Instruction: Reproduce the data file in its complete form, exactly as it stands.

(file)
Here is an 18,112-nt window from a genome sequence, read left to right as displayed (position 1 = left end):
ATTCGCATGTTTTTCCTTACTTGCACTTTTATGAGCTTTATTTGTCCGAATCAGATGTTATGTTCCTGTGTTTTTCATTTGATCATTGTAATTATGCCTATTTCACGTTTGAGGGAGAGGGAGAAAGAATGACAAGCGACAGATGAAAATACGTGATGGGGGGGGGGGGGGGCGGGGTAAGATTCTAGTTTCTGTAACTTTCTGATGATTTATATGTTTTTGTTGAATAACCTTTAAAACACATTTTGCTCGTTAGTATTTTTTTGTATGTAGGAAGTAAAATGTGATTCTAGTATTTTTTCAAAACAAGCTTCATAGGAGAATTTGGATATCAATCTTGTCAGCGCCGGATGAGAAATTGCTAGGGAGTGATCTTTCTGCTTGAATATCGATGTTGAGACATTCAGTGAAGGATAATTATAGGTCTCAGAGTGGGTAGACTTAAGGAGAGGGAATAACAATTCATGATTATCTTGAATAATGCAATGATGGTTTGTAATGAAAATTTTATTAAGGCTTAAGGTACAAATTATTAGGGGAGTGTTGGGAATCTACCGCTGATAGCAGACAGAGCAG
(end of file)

Here is an 18,112-nt window from a genome sequence, read left to right as displayed (position 1 = left end):
ATTCGCATGTTTTTCCTTACTTGCACTTTTATGAGCTTTATTTGTCCGAATCAGATGTTATGTTCCTGTGTTTTTCATTTGATCATTGTAATTATGCCTATTTCACGTTTGAGGGAGAGGGAGAAAGAATGACAAGCGACAGATGAAAATACGTGATGGGGGGGGGGGGGGGCGGGGTAAGATTCTAGTTTCTGTAACTTTCTGATGATTTATATGTTTTTGTTGAATAACCTTTAAAACACATTTTGCTCGTTAGTATTTTTTTGTATGTAGGAAGTAAAATGTGATTCTAGTATTTTTTCAAAACAAGCTTCATAGGAGAATTTGGATATCAATCTTGTCAGCGCCGGATGAGAAATTGCTAGGGAGTGATCTTTCTGCTTGAATATCGATGTTGAGACATTCAGTGAAGGATAATTATAGGTCTCAGAGTGGGTAGACTTAAGGAGAGGGAATAACAATTCATGATTATCTTGAATAATGCAATGATGGTTTGTAATGAAAATTTTATTAAGGCTTAAGGTACAAATTATTAGGGGAGTGTTGGGAATCTACCGCTGATAGCAGACAGAGCAG